Many of the letters I receive each month from PPM readers ask me for ideas on how best to approach the task of studying form. Most ask me what I do and which formguides I use.

Because I am required to tip as many as seven days a week for the Practical Punting Daily Club, I have adopted a reasonably strict “modus operandi” in regard to form study.

This is essential, I think, for any punter. There’s no long-term value in picking up the formguide an hour or two before the races and skimming through the form to make some selections.

Okay, this is all right if you are purely a recreational punter who plays mostly for the fun of it and doesn’t really expect to win, just hopes to win. For the more serious punters, and there are ever-growing droves of them these days, a more intense application is needed.

Let me warn you that it is tiring, stressful and frustrating work, some of it sheer drudgery, but it all pays off when you land big winners and enrich yourself.

Not that such fruitful coups happen all that often. I’ve been frustrated this year because several big bets I made were in the losing basket through some awful luck.

The NZer Sedecrem was twice beaten in major races (the Stradbroke and Glasshouse) which he might well have won with a shred of luck. I stood to win many thousands of dollars on Charge Forward in the Golden Slipper; he ran 2nd.

I just failed on a Newmarket Hdcp plunge on Titanic Jack at big odds. Then again, there are the success stories…Media Puzzle at 150/1 in the Melbourne Cup, Honor Babe 100/1 in the Sydney Cup, Prized Gem at massive odds in the Brisbane Cup, Show A Heart at a great price in the Stradbroke, and so on.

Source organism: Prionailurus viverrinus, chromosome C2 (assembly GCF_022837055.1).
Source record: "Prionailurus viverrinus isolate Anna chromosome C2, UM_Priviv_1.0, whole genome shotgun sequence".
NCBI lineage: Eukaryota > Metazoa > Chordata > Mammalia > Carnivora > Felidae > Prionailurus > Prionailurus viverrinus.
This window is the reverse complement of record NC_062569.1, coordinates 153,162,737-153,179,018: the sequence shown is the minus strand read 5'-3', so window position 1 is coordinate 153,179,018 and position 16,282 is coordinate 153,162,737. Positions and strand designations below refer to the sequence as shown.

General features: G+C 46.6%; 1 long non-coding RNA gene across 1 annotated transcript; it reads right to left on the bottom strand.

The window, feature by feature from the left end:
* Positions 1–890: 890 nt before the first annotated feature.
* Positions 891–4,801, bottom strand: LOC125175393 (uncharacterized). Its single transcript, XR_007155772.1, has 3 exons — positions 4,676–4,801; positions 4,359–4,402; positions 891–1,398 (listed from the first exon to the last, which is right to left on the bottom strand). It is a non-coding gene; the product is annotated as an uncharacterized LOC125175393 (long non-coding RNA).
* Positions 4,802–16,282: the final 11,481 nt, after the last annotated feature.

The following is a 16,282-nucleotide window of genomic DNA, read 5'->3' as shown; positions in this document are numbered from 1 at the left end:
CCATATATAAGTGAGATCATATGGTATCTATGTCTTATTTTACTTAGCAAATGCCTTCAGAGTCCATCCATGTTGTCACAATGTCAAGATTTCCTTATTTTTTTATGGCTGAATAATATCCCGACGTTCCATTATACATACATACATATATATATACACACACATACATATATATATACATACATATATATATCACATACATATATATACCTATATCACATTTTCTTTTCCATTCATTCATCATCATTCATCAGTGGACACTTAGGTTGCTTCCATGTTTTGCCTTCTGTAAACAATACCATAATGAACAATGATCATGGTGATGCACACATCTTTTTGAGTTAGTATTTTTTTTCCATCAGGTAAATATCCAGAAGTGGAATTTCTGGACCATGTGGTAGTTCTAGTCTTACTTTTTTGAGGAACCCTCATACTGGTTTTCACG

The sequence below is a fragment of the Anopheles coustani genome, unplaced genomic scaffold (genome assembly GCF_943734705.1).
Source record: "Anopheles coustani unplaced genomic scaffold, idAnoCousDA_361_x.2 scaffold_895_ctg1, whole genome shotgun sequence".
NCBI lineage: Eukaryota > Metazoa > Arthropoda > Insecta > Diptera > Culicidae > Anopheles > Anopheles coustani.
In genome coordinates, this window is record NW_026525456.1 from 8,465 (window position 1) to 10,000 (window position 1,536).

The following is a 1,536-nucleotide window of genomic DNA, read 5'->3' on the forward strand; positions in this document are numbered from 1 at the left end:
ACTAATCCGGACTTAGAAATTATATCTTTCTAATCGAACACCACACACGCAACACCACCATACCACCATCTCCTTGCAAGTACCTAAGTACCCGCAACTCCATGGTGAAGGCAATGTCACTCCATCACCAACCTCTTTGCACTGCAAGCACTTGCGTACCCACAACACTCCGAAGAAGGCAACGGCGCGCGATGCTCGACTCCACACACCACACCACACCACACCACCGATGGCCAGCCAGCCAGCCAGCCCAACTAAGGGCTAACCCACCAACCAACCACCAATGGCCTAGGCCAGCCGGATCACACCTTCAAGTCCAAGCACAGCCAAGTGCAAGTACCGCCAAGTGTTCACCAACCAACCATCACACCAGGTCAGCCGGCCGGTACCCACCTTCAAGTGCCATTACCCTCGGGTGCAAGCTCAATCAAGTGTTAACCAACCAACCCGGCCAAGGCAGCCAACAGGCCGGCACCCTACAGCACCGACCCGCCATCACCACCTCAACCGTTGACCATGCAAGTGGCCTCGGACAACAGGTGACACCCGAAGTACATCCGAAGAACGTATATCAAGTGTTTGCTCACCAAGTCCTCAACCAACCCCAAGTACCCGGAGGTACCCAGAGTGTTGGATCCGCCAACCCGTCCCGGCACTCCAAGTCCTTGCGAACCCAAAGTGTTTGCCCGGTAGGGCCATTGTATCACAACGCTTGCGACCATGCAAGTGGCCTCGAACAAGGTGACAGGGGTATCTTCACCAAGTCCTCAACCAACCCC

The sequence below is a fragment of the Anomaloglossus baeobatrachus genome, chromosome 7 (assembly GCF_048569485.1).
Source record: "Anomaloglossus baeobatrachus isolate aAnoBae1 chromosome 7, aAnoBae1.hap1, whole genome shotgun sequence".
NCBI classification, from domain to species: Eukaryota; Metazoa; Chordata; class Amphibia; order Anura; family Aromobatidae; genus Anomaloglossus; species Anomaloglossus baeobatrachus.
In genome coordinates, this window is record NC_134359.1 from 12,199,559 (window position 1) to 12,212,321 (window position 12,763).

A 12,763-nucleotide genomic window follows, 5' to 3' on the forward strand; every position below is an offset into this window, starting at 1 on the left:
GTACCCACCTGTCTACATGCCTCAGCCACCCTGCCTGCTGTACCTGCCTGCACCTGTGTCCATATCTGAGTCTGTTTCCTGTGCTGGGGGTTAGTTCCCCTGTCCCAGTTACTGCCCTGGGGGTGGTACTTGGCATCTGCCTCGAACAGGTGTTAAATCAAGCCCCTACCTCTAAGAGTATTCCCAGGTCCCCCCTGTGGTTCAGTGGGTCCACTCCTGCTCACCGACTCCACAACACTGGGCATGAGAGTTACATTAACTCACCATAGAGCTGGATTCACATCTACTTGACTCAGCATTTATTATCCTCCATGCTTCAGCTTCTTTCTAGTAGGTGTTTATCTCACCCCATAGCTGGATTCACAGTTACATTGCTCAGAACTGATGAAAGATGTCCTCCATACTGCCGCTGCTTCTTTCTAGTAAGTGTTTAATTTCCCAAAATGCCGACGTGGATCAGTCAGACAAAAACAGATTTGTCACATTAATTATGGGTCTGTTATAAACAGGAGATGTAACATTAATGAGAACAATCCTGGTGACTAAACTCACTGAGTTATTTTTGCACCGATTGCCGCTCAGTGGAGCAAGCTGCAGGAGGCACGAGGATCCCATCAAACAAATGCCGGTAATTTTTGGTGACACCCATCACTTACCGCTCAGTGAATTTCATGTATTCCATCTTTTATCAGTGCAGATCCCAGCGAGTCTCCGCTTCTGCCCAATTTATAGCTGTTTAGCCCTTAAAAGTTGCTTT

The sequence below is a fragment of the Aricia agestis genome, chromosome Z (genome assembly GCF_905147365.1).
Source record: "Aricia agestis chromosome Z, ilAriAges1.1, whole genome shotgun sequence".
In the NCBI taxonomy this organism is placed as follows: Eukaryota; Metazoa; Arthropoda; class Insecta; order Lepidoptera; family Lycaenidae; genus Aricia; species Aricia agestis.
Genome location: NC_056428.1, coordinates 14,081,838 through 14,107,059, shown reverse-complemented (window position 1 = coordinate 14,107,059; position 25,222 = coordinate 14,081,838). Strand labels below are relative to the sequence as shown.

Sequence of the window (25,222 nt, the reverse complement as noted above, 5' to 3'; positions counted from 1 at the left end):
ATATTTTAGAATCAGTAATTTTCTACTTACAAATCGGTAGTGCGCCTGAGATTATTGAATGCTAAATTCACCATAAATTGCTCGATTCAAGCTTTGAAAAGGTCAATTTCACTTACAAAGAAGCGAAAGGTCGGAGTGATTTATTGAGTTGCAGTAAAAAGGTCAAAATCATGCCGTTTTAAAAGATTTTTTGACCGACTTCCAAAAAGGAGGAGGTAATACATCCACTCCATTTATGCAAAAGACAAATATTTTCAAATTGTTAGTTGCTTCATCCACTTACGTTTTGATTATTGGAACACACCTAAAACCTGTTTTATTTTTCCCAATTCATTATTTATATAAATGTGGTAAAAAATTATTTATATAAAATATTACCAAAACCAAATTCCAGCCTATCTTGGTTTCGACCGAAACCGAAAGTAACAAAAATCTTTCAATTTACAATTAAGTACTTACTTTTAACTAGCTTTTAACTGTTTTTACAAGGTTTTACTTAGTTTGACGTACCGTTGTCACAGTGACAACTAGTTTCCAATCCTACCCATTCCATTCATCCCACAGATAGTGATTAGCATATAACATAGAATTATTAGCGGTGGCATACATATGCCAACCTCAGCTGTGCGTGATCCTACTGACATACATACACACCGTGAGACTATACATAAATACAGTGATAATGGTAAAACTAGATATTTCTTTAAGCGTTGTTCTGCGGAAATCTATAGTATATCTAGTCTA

So how does it all come about? What’s the daily routine and can you employ such an approach yourself? The answer to this final question is “yes” though I add the qualification that you will have to be ready to spend time, and throw in hard work, if it’s to be worthwhile.

After all, no two punters are alike. I will study a race and come up with a selection, while someone else will look at exactly what I’ve looked at and come up with a different selection. For me it’s a mixture of hard work and a basic instinct. Sometimes, you just KNOW you’ve hit on a winner. That gut feeling we all talk about.

Let’s start at midday and work through the next 24 hours. It’s on with Sky for the day’s racing. Three meetings to take note of (I don’t bother with Adelaide unless it’s carnival time, not that I’ve anything against racing in South Australia, but there just isn’t time for it).